The political right was and is rightfully appalled at this mindlessness, hedonism, and anarchy. But what alternative do they offer? There are moral principles, conservative leaders say, but (agreeing with the left) such principles are not derived from facts. Where do they come from? They come from faith, say the conservative leaders, faith in the supernatural as commanded in the Bible, or faith in moral traditions embedded somehow in society by a “higher” power. Moral principles, they say, are dictates from beyond this world: vox Dei.
But what is faith? It is acceptance of ideas in the absence of evidence supporting them. It is acceptance of ideas not because one has reason to accept them, but because one wants to accept them. It is acceptance of ideas on the basis of feelings.
Vox populi tells the leftists to satisfy the desires of the majority, as revealed in the latest poll. Vox Dei tells conservatives to give to the poor, to turn the other cheek, and to lose their fortunes, as revealed in scripture. Leftists seek to impose their feelings, conservatives seek to impose theirs—and both seek to mandate sacrifice by governmental force.
Neither side recognizes the existence of the individual, much less the moral implications of his existence: that every individual has a right to his own life and to the products of his own effort. The result is a two-front war against the most productive and successful people among us, with ever-increasing demands for sacrifice to an allegedly “greater” good.
To end this immoral war against the individual, Republicans must grasp that the only valid purpose of government—and the definitive task of those who wish to defend the American republic—is the protection of the rights of individuals; they must acknowledge that the cultural destruction all around us today is the result of the abandonment of rights; and they must dedicate themselves to the unwavering defense of individual rights from here forward.
In possession of the principle of individual rights, it becomes easy to evaluate the specific issues of the day. What should we do, for instance, about Social Security, Medicare, and government funding of science, agriculture, energy, and education? The government may not violate the rights of an employee, a CEO, a doctor, a researcher, a farmer, an engineer, or a teacher—nor may the government violate the rights of others in order to “help” them. These programs must be phased out. What of corporate bailouts? The government may not violate the rights of some people in order to forestall the bankruptcy of others—even if their failure is huge. Republicans must oppose all such redistribution as a matter of principle.
What about war? The American government must defend the lives and liberty of Americans by whatever means necessary. And the government may not enter into war without that purpose or without a full-scale effort to win quickly and unambiguously. Republicans must advocate a foreign policy of rational self-interest.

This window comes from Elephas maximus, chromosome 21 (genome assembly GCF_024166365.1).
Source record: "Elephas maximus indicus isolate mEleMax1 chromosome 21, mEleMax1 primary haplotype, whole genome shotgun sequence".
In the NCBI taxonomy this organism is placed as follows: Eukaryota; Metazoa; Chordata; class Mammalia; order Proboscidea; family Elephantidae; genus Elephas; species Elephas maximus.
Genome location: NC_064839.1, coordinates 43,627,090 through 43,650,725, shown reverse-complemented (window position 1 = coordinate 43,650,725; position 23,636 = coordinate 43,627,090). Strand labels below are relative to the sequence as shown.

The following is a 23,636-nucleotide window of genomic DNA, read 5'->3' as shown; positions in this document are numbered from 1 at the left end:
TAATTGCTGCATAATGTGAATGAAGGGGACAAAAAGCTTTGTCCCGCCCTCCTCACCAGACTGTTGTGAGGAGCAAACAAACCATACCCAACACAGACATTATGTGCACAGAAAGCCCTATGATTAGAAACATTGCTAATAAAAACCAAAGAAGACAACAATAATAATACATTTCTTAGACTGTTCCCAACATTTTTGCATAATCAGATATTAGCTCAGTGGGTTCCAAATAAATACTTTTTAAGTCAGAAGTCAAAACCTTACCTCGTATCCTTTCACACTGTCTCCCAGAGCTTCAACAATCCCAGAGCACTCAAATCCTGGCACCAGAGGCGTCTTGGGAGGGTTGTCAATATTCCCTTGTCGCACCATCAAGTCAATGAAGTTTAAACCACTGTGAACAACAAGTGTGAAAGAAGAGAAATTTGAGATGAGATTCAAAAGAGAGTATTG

What about immigration? The right to immigrate is an aspect of a person’s right to act for his own benefit. If a would-be immigrant passes a proper background check and a basic health examination, the government may not bar him from seeking the American dream; indeed, he should be welcomed to America. And those who hire immigrants are exercising their right to voluntary association. Republicans must support the repeal of rights-violating immigration laws.
What about abortion? A woman is a human being—not a piece of protoplasm—and her right to pursue an abortion is a corollary of her right to life. Government power must not be unleashed against the intimate functions of a woman’s body. Nor may the matter be left to the states—because the states may not violate rights, either. Rights are absolute. Women and doctors who disapprove of abortion are free to avoid it. And the government may not finance abortion. But Republicans must understand that a woman’s right to life includes reproductive rights.
The moral contradiction between the biblical mandate of self-sacrifice and the factual need for human beings to pursue and protect their life-serving values is destroying the Republican party. Republicans face a decision. They may conclude that they have failed their faith and that they must seek redemption by injecting religion more deeply into politics. Or they may realize that their faith has failed them and that they must abandon the crusade, commit themselves to individual rights, and set forth to defend freedom, limited government, and capitalism.
If Republicans choose the former, they should expect to suffer the fate of Senator Dole, who was voted out after accusing her opponent of speaking with the “godless Americans”—as if talking to atheists is a sin.
If, however, Republicans choose the latter, they will have taken the first step toward becoming principled, intellectual advocates of the American republic. They will be free to build a Republican party of individual rights from the ashes of the Grand Old Party of Lincoln. And if they do, they will deserve to win the next election.